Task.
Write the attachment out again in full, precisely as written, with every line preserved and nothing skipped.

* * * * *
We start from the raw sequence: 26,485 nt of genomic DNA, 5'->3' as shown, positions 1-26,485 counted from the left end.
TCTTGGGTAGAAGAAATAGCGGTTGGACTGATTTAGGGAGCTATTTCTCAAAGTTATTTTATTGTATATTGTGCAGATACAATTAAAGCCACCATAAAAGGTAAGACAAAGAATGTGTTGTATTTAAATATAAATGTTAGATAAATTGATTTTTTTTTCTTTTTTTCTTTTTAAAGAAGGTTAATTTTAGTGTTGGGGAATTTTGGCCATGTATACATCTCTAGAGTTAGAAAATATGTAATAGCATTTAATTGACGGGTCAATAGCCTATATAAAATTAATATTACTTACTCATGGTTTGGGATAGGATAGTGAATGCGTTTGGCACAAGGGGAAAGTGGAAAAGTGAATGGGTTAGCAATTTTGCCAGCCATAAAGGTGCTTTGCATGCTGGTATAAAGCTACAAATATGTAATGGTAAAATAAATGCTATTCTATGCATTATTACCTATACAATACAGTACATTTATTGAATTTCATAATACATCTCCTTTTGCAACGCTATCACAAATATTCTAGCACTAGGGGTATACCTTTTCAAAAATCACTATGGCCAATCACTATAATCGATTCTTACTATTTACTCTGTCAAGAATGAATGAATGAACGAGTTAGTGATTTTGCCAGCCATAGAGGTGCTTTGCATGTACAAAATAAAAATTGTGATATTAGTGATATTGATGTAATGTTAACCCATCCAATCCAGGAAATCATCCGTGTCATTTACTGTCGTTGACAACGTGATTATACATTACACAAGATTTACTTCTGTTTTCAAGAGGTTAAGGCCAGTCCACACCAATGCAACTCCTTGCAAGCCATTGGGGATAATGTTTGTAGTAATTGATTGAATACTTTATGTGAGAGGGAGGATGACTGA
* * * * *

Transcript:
We start from the raw sequence: 26,485 nt of genomic DNA, 5'->3' as shown, positions 1-26,485 counted from the left end.
TCTTGGGTAGAAGAAATAGCGGTTGGACTGATTTAGGGAGCTATTTCTCAAAGTTATTTTATTGTATATTGTGCAGATACAATTAAAGCCACCATAAAAGGTAAGACAAAGAATGTGTTGTATTTAAATATAAATGTTAGATAAATTGATTTTTTTTTCTTTTTTTCTTTTTAAAGAAGGTTAATTTTAGTGTTGGGGAATTTTGGCCATGTATACATCTCTAGAGTTAGAAAATATGTAATAGCATTTAATTGACGGGTCAATAGCCTATATAAAATTAATATTACTTACTCATGGTTTGGGATAGGATAGTGAATGCGTTTGGCACAAGGGGAAAGTGGAAAAGTGAATGGGTTAGCAATTTTGCCAGCCATAAAGGTGCTTTGCATGCTGGTATAAAGCTACAAATATGTAATGGTAAAATAAATGCTATTCTATGCATTATTACCTATACAATACAGTACATTTATTGAATTTCATAATACATCTCCTTTTGCAACGCTATCACAAATATTCTAGCACTAGGGGTATACCTTTTCAAAAATCACTATGGCCAATCACTATAATCGATTCTTACTATTTACTCTGTCAAGAATGAATGAATGAACGAGTTAGTGATTTTGCCAGCCATAGAGGTGCTTTGCATGTACAAAATAAAAATTGTGATATTAGTGATATTGATGTAATGTTAACCCATCCAATCCAGGAAATCATCCGTGTCATTTACTGTCGTTGACAACGTGATTATACATTACACAAGATTTACTTCTGTTTTCAAGAGGTTAAGGCCAGTCCACACCAATGCAACTCCTTGCAAGCCATTGGGGATAATGTTTGTAGTAATTGATTGAATACTTTATGTGAGAGGGAGGATGACTGA